According to a famous German proverb, "A horrible end is better than horror without end". However, with regard to the insolvency of Schlecker, Europe's largest drugstore chain, this proverb is misleading, for there was a clear alternative: An end without horror, as opposed to horror without end.

The placement of the company's employees in a "transfer company" – a special purpose vehicle under German law designed to help employees transition to new jobs – would have been a form of horror without end. Companies can receive government subsidies for setting up a transfer company if they fulfil various criteria. The transfer company must be designed to re-integrate employees into the labour market. In addition, it is necessary to implement a quality control process. The legal provisions for transfer companies were established in Germany some 15 years ago during a time of high unemployment and insufficient activity on the part of Germany's employment agencies to find jobs for the unemployed. Transfer companies do not offer employment, but rather assist individuals in finding new jobs by providing various services, including career counselling and further education.

Transfer companies are thus a "parallel institution" to Germany's employment agencies. By claiming that Schlecker's employees have been "left stranded" and are now "faced with ruin", the proponents of a transfer company indirectly accuse Germany's employment agencies of incompetence. Yet this accusation is inappropriate. Germany's unemployment agencies have grown into very effective institutions for worker placement. Meanwhile, empirical studies show that transfer companies have failed to live up to expectations, and have been extremely costly for taxpayers. Employees enrolled in a transfer company receive financial assistance for a maximum of one year. The amount of assistance granted is typically higher than the normal unemployment benefit due to additional contributions paid by the employer. Furthermore, the employees are not legally considered to be drawing on unemployment benefits until they depart from the transfer company. To speak plainly, employees enrolled in a transfer company find themselves "parked" in a situation that, if not tantamount to "horror without end", is at the minimum one of great uncertainly.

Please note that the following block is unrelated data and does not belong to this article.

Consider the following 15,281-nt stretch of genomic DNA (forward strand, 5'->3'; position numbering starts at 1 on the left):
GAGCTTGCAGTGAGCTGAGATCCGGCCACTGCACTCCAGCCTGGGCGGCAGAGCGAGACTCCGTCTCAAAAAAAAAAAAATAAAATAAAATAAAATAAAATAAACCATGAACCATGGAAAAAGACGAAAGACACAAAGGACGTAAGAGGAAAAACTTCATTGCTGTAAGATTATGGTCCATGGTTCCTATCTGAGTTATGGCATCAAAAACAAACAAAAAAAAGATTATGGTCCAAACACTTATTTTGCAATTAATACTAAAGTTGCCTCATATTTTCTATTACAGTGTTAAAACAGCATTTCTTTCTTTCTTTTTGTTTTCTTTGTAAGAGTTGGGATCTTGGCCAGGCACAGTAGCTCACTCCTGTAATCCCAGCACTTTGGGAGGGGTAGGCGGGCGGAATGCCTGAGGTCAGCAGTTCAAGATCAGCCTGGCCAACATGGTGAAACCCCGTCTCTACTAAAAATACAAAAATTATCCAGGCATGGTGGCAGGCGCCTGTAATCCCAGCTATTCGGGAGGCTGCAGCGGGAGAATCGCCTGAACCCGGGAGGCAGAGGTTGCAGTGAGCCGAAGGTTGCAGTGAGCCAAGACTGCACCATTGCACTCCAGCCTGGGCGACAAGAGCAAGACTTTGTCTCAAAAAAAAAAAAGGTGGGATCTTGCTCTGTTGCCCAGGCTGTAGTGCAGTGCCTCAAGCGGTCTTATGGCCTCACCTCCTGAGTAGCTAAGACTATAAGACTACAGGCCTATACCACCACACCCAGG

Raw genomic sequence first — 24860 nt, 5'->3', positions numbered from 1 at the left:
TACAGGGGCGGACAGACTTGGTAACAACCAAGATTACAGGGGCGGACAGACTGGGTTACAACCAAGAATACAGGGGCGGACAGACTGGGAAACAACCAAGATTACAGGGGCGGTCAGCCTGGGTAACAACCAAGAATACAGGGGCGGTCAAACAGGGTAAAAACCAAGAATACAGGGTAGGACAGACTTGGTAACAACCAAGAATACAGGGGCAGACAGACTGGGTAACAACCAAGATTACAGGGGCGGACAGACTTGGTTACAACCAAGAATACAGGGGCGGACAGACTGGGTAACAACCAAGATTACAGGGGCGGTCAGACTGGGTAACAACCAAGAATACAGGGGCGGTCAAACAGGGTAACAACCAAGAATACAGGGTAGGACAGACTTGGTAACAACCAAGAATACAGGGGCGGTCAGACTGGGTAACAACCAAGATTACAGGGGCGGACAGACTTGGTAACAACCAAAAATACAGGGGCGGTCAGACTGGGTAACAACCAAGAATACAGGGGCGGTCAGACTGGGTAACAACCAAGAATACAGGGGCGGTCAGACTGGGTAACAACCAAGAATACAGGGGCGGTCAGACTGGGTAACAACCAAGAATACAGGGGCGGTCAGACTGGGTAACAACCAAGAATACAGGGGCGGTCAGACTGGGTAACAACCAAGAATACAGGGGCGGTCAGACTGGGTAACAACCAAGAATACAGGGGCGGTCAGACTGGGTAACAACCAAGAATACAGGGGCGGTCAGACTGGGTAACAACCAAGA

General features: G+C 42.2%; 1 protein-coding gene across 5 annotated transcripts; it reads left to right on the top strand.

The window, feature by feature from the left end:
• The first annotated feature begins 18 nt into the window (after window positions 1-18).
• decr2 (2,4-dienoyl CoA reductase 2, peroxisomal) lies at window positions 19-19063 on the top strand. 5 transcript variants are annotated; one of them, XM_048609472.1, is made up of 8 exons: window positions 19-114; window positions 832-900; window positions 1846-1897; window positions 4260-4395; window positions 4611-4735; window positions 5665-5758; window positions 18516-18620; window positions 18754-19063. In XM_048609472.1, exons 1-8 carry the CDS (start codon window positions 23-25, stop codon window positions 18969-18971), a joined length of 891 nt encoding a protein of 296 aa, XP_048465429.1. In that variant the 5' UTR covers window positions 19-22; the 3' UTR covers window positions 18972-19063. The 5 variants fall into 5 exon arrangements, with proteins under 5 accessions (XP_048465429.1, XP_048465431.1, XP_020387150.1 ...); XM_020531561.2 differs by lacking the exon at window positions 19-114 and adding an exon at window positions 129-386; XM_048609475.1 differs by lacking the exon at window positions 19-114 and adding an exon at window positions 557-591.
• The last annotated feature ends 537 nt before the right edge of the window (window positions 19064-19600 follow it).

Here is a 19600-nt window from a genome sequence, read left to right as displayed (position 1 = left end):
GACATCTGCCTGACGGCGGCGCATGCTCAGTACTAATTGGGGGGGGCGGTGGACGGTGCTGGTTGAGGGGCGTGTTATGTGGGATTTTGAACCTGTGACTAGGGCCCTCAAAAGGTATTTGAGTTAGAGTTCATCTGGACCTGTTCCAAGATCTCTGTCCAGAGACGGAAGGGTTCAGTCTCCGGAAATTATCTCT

However, there are positive factors indicating that Schlecker’s insolvency will not be a "horror without end" for employees: Schlecker's retail locations are widely dispersed across Germany, and, according to government statistics, there are some 26,000 available jobs in the retail sector. While the worries expressed by Schlecker's employees are of course understandable – not least because the company has often received criticism for its treatment of workers – recent news reports indicate that several hundred employees have already found new jobs.

The government made the right decision when it rejected Schlecker's request for subsidies to form transfer companies. In any event, Schlecker joins the ranks of companies that have been the subject of intensive bailout debates, including firms such as Holzmann, Opel, and Quelle. Clearly, the government should not be operating a general-purpose "repair yard" for insolvent companies – a "cardinal sin" in economic policy. Those who express this view are not "free market radicals". Quite simply, millions of customers chose not to make purchases at Schlecker, but instead frequented the competitors, and this not for considerations of "social justice", but because the competition served their needs better. Wouldn't it therefore be more accurate to describe the customers who failed to support Schlecker with purchases as the true proponents of "free market radicalism"?